April 1, 1865 the dynamic Rev. Abraham Reeser Horne of Turbotville was called
to Williamsport to become pastor of the then “Market St. Lutheran
Church.” President Lincoln had been assassinated the evening before
and the general atmosphere was sad and gloomy. The St. Patrick’s Day
Flood of 1865, which had demolished the first Market Street Bridge
and had thoroughly soaked both the church and parsonage, was still
very fresh in the minds of the congregation who had worked so hard
to put their buildings in a presentable shape for their new pastor.
The terrible Civil War was just drawing to a close, many of the dead
and wounded were being brought home, and Williamsport and St.
Mark’s, not excepted, saw many a sad sight.
three years, services had been conducted in both German and English.
Finally the German Church with a membership of 230, thinking she was
large enough to support a separate house of worship and pastor of
her own, left the English Congregation and built the German Immanuel
Church on Basin Street, the Rev. Mr. Zentner being their first
1866, Williamsport was incorporated into a city and with the growth
of Williamsport, it is understandable that South Williamsport had
grown too. Streets had been laid out and a school house erected. In
December, 1867 (St. Mark’s then only 15 years old), twelve St.
Mark’s members, living in South Williamsport, separated from the
Mother Church and started their own congregation across the river.
This is now Messiah’s Lutheran Church.
1868, in spite of these two divisions, Pastor Horne recorded a
communicant membership of 307.
this same time, the storm which had been gathering momentum for some
time in the Lutheran Church over the “Augsburg Confession” (worship,
customs, doctrine, and polity) finally broke. One group of
Lutherans being of an American type mind, eager for progress and
success and willing to throw overboard as an encumbrance the
priceless heritage left by the fathers, and the other group having
the German spirit, clinging tenaciously to the tradition of the
elders, clashed over these churchly principles.
Mark’s Church lay in the path of the storm and it became necessary
to choose the group with which they would affiliate. The majority
voted to unite with the Ministerium of Pennsylvania and the General
Council, but the minority who did not wish this move withdrew.
Uniting with the General Synod, they organized a new church of their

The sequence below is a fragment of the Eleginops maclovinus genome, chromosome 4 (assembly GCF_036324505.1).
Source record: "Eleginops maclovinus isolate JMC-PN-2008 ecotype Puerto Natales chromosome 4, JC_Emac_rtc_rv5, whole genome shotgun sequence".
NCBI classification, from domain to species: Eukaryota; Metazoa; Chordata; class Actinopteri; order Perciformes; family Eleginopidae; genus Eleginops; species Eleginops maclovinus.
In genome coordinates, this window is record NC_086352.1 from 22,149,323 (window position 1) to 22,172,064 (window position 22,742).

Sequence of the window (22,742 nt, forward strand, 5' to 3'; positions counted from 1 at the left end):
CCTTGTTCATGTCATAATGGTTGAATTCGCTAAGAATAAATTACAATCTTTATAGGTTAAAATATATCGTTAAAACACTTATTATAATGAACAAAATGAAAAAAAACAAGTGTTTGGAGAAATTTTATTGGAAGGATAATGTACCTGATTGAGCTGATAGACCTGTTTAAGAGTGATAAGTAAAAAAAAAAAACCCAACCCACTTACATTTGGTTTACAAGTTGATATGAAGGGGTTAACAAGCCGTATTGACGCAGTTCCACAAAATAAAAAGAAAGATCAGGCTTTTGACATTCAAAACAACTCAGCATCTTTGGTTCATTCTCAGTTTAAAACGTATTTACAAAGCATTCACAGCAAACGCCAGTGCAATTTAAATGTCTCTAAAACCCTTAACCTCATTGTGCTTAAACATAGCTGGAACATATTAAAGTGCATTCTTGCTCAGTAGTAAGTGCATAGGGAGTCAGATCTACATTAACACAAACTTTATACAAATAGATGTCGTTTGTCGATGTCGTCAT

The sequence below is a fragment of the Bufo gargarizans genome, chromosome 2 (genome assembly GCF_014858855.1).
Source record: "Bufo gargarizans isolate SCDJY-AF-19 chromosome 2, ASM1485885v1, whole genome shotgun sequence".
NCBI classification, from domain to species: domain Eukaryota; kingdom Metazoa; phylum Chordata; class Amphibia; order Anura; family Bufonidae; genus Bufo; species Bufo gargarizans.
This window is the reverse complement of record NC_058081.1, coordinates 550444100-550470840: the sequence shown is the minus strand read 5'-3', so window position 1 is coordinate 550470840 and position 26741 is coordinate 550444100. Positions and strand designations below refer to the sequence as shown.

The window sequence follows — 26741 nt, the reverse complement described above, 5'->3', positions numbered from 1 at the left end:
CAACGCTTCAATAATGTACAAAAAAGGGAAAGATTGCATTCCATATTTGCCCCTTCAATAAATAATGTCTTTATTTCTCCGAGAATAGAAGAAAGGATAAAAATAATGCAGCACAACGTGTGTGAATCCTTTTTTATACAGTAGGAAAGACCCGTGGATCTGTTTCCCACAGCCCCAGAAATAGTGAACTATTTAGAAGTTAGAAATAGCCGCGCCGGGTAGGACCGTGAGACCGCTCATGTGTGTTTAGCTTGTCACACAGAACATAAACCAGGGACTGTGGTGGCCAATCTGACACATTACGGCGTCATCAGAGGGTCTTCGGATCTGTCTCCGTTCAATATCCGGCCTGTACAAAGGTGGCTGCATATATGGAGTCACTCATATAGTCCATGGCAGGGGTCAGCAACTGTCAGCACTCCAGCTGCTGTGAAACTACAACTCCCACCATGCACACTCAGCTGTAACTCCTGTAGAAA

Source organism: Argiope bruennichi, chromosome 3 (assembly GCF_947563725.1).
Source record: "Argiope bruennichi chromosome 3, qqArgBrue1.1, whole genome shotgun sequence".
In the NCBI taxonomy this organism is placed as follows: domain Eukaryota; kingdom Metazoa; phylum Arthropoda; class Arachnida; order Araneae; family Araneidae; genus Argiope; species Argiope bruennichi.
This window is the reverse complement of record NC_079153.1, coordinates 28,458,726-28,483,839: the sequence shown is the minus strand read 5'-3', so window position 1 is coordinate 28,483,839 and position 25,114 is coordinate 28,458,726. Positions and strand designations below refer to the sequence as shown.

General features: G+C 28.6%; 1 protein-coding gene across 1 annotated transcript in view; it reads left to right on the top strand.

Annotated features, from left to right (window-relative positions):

own. The result was a split in the church, the first group
remaining with the General Synod, subscribing to the Augsburg
Confession with some reservations, and the latter group breaking
away to form the St. Paul’s Lutheran Church. On April 30, 1871, the
second division of St. Mark’s was accomplished with the birth of St.
Paul’s, the Rev. Joel Swartz being their first pastor. St. Paul’s
was the second English speaking Lutheran Church in Williamsport, and
it is well to note that both congregations worked together to
further the work of the Gospel in Williamsport.
Interestingly, in his
History of Lycoming County, Pennsylvania, 1892, p. 410,
John F Meginness
pointed to Rev. Horne's involvement with the Williamsport public
the [Williamsport] school board passed a resolution to elect a superintendent of
the city schools according to the act of 1867. June 6, 1868, Rev. A.
R. Horne, an experienced teacher, was selected. When he went into
office there were only forty-two schools. In June, 1872, he was
succeeded by Prof. J. F. Davis.
In 1871, Rev. Horne received a call to the position of President of
Kutztown Normal School, and after one of the most eventful
pastorates in its history, severed his connections with St. Mark’s.
Rev. Horne apparently became a proponent of bilingual education,
particularly with respect to the Pennsylvania Germans. He
wrote on the subject while a professor in Kutztown. In 1875 he
authored a text entitled, Pennsylvania German manual, for
pronouncing, speaking and writing English, a seminal volume on
the subject matter, which was printed in four separate editions
through 1910 The volume was recently republished, in 2007.
Google has scanned the text of the 1905 edition.
He returned to the church for the fiftieth anniversary in 1902 and
was photographed in the sanctuary of the 1896 church.